There is now evidence that HM is making an attempt to resurrect its activities in J&K. On August 3, 2015, an HM sleeper cell was neutralized in Srinagar, the State capital, with Police arresting its self-styled 'commander', a UK-based Kashmiri physiotherapist, Mohammad Shaheen Baba alias Zaid-bin Tariq. One Chinese pistol with magazine, 25 live rounds, incriminating documents and a mobile phone were seized. Baba's interrogation report indicated that he was originally a resident of Chadoora, Budgam District, but had been working in the UK as a physiotherapist and living in London since 2006. He married an American national of Pakistani origin and visited Pakistan, where he got in touch with HM 'commanders' and, on their directions, established the sleeper cell. The group was planning to carry out IED [Improvised Explosive Device] blasts in the Valley, especially in Srinagar city. According to reports, during interrogation, Baba disclosed, "Amir Khan ('deputy supreme commander' of HM) directed us to target senior retired Police officers who had played an active role in counter-insurgency operations over the years... Amir directed me to create a new module of militants in which I was advised to recruit youth who had no past links with militancy or any political party. He further informed me that once the module was established and equipped, (he) will help in fund transfer locally". Baba was also told by his handlers from Pakistan to collect information about the activities of two middle rung All Party Hurriyat Conference (APHC) leaders, both from Central Kashmir, who were working for Indian agencies. However, Baba told interrogators, he didn't get time to keep tabs on their activities.

Reports also suggest that terrorists in J&K [including HM] were now changing strategy and evolving. An August 2015 report claimed, "The commanders now don't waste time on sending youngsters to Pakistan. They first ask them to get a weapon. Then they assign them a target. Those who clear the first two stages are recruited. This serves an ulterior purpose: once a youngster carries out a strike, he can't go back. Loyalty is guaranteed".

In recent times, HM has established its presence in the cyber domain as well. According to another August 2015 report, a post on Facebook titled 'Tral: The Land of Martyrs', surfaced with HM's South Kashmir 'commander' Burhan Muzaffar Wani in it. Burhan has a bounty of INR one million on his head. Interestingly, within the first 12 hours after it was uploaded, the post drew 900 likes and more than 60 comments, all of them exhibiting awe and fawning admiration for Wani, who has emerged as the poster boy for a new generation of Kashmiri militants, credited with resuscitating a dying jihadin the Valley. There are around a dozen Facebook pages dedicated to Wani, with titles such as 'We Love Burhan Bhai', 'Burhan Bhai Son of Kashmir', 'Lovers of Mujahid Burhan Trali', etc. Updated round-the-clock with Wani's photographs, other jihadimessages and photos from Pakistan, Afghanistan and the Middle East, the pages attract a barrage of likes and comments.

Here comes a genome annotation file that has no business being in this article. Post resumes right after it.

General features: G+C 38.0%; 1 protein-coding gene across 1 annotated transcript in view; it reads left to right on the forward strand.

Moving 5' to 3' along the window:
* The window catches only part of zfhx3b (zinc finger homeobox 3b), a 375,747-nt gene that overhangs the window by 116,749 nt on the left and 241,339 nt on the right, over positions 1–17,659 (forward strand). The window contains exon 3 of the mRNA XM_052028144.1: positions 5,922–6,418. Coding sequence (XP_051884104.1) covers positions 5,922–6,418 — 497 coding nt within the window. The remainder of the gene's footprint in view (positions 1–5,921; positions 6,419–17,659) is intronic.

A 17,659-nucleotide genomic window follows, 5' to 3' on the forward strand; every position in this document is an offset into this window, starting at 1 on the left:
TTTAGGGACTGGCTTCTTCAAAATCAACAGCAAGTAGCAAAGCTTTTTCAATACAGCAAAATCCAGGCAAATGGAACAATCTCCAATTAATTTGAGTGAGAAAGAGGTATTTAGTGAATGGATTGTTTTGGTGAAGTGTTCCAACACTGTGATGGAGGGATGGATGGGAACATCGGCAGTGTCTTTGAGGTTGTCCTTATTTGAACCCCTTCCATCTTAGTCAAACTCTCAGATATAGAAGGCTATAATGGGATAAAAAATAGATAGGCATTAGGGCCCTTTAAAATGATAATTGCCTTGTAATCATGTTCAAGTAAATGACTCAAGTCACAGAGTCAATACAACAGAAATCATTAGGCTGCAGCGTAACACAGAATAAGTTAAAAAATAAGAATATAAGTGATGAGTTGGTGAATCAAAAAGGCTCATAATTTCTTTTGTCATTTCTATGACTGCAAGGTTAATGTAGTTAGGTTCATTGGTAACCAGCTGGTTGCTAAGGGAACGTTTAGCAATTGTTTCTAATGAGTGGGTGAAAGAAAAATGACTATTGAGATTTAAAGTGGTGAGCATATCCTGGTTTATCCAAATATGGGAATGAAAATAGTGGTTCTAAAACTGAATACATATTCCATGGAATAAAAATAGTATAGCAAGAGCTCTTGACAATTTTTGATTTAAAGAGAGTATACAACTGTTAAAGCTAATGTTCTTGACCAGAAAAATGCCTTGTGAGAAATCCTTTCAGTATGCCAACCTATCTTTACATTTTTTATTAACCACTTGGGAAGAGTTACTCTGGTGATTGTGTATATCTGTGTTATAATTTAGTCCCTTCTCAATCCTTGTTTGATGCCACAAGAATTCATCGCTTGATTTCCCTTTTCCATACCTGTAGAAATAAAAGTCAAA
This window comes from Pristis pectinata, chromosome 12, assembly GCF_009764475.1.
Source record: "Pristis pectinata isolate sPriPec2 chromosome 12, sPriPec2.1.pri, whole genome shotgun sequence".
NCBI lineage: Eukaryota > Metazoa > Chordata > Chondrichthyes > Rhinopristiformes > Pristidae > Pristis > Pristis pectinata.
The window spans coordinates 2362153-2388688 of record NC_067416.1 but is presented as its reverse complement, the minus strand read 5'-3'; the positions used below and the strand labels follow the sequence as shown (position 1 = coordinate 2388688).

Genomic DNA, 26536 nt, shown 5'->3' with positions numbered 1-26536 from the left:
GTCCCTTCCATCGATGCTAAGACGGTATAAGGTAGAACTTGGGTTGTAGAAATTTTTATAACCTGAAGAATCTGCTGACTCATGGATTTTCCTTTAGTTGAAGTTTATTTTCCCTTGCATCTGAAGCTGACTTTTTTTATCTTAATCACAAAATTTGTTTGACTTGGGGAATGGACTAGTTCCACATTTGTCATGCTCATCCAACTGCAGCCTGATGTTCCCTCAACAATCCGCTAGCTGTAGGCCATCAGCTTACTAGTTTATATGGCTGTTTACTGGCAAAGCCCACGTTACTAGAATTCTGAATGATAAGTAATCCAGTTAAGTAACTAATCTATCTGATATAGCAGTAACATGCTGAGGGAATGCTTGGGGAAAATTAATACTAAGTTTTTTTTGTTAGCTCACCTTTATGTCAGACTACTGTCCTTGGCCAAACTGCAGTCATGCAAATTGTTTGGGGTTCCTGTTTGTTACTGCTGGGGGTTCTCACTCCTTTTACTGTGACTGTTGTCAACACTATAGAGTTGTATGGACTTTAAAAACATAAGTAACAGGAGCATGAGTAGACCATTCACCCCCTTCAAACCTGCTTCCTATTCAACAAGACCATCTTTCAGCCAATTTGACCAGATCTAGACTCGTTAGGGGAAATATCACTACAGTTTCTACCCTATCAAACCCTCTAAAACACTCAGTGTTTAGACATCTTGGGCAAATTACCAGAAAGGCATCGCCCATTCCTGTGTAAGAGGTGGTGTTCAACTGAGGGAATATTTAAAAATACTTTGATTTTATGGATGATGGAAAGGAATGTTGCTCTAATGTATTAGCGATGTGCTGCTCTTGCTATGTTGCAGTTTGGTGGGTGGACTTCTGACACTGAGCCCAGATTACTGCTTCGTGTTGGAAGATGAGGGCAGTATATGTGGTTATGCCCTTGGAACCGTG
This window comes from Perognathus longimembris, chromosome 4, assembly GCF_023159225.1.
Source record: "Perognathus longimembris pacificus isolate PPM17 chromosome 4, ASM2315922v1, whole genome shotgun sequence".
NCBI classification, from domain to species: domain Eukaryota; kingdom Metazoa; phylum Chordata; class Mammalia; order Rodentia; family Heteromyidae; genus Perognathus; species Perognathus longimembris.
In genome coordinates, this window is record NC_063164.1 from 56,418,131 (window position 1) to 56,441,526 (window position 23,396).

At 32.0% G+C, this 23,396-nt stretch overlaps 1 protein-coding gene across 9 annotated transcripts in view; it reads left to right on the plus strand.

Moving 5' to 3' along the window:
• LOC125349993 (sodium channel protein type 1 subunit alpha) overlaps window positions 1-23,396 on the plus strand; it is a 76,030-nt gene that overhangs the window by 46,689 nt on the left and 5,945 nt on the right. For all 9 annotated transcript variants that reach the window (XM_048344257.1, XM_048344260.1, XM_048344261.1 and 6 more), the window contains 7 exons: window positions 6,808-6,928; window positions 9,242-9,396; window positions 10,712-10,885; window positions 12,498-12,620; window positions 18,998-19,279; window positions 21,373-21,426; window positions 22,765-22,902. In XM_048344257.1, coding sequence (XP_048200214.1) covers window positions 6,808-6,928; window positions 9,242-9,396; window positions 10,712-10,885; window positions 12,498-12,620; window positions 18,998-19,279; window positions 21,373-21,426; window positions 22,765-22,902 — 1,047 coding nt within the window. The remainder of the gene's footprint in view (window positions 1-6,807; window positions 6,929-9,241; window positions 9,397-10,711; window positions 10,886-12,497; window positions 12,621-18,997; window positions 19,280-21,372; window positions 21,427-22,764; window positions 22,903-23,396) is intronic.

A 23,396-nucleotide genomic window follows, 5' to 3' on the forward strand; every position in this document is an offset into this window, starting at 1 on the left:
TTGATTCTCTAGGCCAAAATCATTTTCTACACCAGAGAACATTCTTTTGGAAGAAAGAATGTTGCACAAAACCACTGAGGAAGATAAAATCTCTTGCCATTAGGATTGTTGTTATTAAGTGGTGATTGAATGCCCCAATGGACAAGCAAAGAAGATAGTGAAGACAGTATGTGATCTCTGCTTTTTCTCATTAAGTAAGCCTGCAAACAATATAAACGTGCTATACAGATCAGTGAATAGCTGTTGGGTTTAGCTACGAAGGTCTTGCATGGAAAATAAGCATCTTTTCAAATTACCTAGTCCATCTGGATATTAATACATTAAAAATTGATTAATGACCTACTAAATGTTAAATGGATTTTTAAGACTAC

HM also announced a recruitment drive from August 21, 2015, onwards, usingWhatsapp. Wani's 'lieutenants' spread the word offering INR 35,000 as 'salary' to anybody willing to join HM. Only those who had cleared Class X could apply. Terrorists like Wani are now selling terrorism as a mix of employment and heroism, as he projects himself in videos in the company of youth, with fancy weapons, wandering around nonchalantly.

Unsurprisingly, a report dated November 27, 2015, indicated that the current threat perception was highest from HM and not LeT or Jaish-e-Muhammad (JeM) as, unlike the other two outfits, HM has tried to move away from conventional terrorism, using propaganda and social media to attract increasing numbers of recruits. In terms of finance, reports suggest that, while Pakistan continues to be the biggest donor, HM funds have also come in from Saudi Arabia, Turkey and some Western nations.

Meanwhile, a new faction of HM, Lashkar-e-Islam (LeI) has proved to be extremely violent, especially targeting mobile transmission towers and devices in the valley. Recent reports also suggest fratricidal killings within HM-LeI ranks. In a major setback to LeI, headed by Qayoom Najjar, three of his associates identified as Amir Reshi, Ashiq Wani, and Naveed Ahmad Khan were found dead in the local orchards of Shutz Dangerpora village on the Nihalpora-Wailo Road in the Pattan area in Baramulla District on September 14, 2015. Police suspect factional rivalry behind the killings.

After its protracted marginalization among terrorist formations in J&K, HM is making a clear bid for revival. There is a new strategy and appeal in evidence, with aggressive use of social media and a direct and well funded outreach to youth, particularly in the Valley. The group has, however, already suffered some critical losses as well as a factional split, and there are obvious opportunities for SFs to contain the danger before it rises any further.


J&K: HM Struggling to Revive

Sanchita Bhattacharya